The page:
Orchesis annual performance showcases student choreography across genres


Choreographed hip-hop piece, Photo by Therese Young

Splashes of vibrant color and bright white lights echoed across an expansive white backdrop behind the stage of the Milo Smith Tower Theatre as audience members gasped, laughed and cried their way through the annual Orchesis dance production; the show featured styles ranging from hip hop to ballet to ballroom to tap, performed to music genres from classical to alt-pop to rap. 

Three quarter’s worth of dedication culminated for the dance department from April 20-22 in McConnell Hall, and as is custom, the Saturday evening show sold out. 

According to Associate Professor of Dance and Director of the dance program, Therese Young, CWU’s performance company Orchesis has existed for around 40 years. The company’s website states that its mission is to promote dance as a performing art and to provide opportunities for students to choreograph, learn and perform original works. 

Young has been teaching and directing at CWU for 28 years and this will be her final year teaching and was her final time directing Orchesis. Young’s students tearfully shared stories about her generosity and offered her a gift basket after the closing show Saturday evening. 

“It’s been very joyful, I have so many memories,” Young said. “My words of wisdom to the students is do something you love, because life is too short and you need to enjoy what you’re doing. I tease my students. I’m like, ‘oh, in 20 years when I’m sitting in a rocking chair and I hear a song on the radio I’m going to think about all of you.’”

Director and faculty perspectives

Young emphasized that students have creative freedom regarding dance concepts and choreography. 

“We want to release them and let them work,” Young said. “The times when we do have more input is when someone says they are stuck or don’t know what to do with a piece.” 

Young expressed her satisfaction with working with college-aged dancers and how that experience has been.

“I wanted to teach at a college level,” Young said. “I enjoy teaching college-age [students] because they’ve had enough experience. They can think outside of the box, so that’s exciting for me.”

Assistant Professor of Dance and Assistant Director of the Dance program, Gabrielle McNeillie, who has been a part of eight Orchesis performances, gave her perspective on the evolution of the show.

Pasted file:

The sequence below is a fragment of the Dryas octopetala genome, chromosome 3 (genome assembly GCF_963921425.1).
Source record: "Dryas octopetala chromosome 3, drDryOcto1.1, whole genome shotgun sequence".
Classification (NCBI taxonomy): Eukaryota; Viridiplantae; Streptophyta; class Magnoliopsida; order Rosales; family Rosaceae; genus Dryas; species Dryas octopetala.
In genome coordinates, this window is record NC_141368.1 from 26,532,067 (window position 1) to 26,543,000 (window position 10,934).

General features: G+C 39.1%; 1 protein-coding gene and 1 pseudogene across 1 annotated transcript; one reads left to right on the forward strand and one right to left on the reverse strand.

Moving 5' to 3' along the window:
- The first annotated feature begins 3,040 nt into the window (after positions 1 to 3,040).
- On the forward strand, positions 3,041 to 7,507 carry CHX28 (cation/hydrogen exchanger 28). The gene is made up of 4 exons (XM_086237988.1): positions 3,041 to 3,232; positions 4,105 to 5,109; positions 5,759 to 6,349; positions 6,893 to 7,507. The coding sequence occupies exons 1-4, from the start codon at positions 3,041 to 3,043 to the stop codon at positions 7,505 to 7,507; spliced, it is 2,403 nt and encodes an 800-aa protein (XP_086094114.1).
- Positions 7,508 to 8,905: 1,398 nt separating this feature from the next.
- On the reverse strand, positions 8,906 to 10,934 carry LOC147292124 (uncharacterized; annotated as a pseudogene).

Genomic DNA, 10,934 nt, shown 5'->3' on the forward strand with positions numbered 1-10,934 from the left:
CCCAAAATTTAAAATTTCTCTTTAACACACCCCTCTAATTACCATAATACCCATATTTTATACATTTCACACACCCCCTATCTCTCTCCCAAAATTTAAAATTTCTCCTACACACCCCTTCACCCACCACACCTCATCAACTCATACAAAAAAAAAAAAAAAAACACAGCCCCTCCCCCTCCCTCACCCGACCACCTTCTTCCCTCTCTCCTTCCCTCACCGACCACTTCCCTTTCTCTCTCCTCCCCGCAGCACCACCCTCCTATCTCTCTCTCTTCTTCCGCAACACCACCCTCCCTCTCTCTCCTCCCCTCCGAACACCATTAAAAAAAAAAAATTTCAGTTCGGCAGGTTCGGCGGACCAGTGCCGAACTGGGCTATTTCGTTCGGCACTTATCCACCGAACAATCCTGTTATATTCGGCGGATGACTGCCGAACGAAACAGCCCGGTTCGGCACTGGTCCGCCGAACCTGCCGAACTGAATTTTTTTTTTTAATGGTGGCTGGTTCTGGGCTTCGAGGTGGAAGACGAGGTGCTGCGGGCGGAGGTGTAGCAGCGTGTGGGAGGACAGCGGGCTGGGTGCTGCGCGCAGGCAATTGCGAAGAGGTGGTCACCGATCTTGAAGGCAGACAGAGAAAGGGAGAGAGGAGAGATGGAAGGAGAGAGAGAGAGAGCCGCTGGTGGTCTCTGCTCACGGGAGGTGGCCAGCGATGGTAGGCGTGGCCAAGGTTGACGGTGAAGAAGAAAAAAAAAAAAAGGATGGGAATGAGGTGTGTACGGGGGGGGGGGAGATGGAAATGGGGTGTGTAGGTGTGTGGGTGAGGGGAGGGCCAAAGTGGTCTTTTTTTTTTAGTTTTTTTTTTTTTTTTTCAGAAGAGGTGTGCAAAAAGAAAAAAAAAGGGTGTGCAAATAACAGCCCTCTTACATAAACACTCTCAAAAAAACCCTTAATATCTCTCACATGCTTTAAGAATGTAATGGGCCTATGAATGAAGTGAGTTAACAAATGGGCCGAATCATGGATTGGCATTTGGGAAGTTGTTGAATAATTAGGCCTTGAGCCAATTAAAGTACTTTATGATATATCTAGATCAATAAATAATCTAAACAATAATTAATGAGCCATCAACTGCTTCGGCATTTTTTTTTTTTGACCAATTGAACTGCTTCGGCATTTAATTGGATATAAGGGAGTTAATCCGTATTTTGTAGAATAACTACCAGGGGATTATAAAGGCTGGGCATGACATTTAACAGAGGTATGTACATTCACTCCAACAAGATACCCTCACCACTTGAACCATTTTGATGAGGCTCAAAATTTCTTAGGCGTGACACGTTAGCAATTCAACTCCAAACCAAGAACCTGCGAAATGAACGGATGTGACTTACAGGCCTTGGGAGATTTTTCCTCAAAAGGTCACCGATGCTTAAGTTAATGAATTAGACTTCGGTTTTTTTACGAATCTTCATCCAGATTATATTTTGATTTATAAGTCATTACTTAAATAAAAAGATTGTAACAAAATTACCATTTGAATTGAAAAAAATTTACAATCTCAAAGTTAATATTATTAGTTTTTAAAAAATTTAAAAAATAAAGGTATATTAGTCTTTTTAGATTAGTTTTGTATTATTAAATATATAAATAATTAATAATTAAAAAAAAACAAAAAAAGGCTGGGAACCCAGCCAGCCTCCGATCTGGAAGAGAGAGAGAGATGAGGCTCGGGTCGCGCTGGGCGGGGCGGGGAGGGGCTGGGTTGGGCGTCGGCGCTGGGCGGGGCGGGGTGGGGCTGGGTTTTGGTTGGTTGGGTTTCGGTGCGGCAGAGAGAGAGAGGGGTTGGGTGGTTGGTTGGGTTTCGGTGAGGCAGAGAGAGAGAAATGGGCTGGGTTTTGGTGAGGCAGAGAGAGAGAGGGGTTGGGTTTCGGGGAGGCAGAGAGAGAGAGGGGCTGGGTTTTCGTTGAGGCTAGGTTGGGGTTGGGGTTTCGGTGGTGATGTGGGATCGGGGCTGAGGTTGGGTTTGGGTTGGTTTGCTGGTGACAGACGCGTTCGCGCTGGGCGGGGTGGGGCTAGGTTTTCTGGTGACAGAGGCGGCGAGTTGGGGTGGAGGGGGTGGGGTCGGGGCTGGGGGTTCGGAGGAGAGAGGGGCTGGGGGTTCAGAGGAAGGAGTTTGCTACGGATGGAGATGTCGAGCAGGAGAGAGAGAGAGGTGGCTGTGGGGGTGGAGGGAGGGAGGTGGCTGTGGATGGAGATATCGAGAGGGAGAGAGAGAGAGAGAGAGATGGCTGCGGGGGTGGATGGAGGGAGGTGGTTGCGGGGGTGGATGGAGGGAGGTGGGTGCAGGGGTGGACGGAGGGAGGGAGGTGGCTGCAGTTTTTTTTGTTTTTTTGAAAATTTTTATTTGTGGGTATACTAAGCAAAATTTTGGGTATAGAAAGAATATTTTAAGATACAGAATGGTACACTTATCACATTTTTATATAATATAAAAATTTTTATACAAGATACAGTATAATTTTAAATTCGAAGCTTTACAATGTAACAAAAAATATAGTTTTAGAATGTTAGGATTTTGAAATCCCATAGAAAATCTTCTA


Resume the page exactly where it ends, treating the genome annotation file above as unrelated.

“I think what I’ve noticed changing is the development of the choreography,” McNeillie said. “Our choreographers are just every year becoming increasingly more advanced, and we also have broadened the styles of dance that we’re showcasing.”

McNeillie highlighted the close relationships between the students and faculty, and how that contributes to the creative process. 

“We want them to be confident in the work that they’re doing and feel excited to share this work with others because it can be really scary to put your creative self out there,” McNeillie said. “It’s intimidating. Our goal is to really help them through that process.”

McNeillie continued: “I hope people walk away not only enjoying the show, but I hope there are pieces that can make them think and ask questions. Maybe some of the pieces change their mind about what they think dance is or what dance could be.”

Young reminisced about a few of the many pieces she choreographed during her decades at CWU. 

“Over the years, I’ve done some really interesting, creative pieces that seemed kind of crazy at the time,” Young said. “It’s been quite a journey having a way to express different things through movement.”

Young explained that she maintains close relationships with her students after they graduate. 

“The policy was I’ll be their facebook friend after they graduate,” Young said. “Now I get to see them having kids and their kids are dancing, and that’s really heartwarming.” 

Dancers and choreographers

From high energy, jubilant group numbers to tear-jerking solos and duets, Orchesis weaved its way from moment to moment with careful consideration for its delivery.

The show was off to an energetic start and flowed into a hip hop piece choreographed by Kieran Smythe. The mood shifted, with a contemporary duo piece choreographed by Emily Evans and performed by Alison Prekeges and Hope Worth, which left multiple audience members in tears on Saturday night.

As one dancer pushed herself across the stage while laying on the floor in the dark, another entered; they mirrored each other, the tension swelled as they fought and embraced, one trying to hide and escape from the other. One wore a green top with blue pants while the other wore blue pants with a green top, there was symmetry and union and equally discord represented.

Mechanical engineering sixth-year and dance graduate Aislinn Williamson talked about her experience as a dancer and choreographer in the show.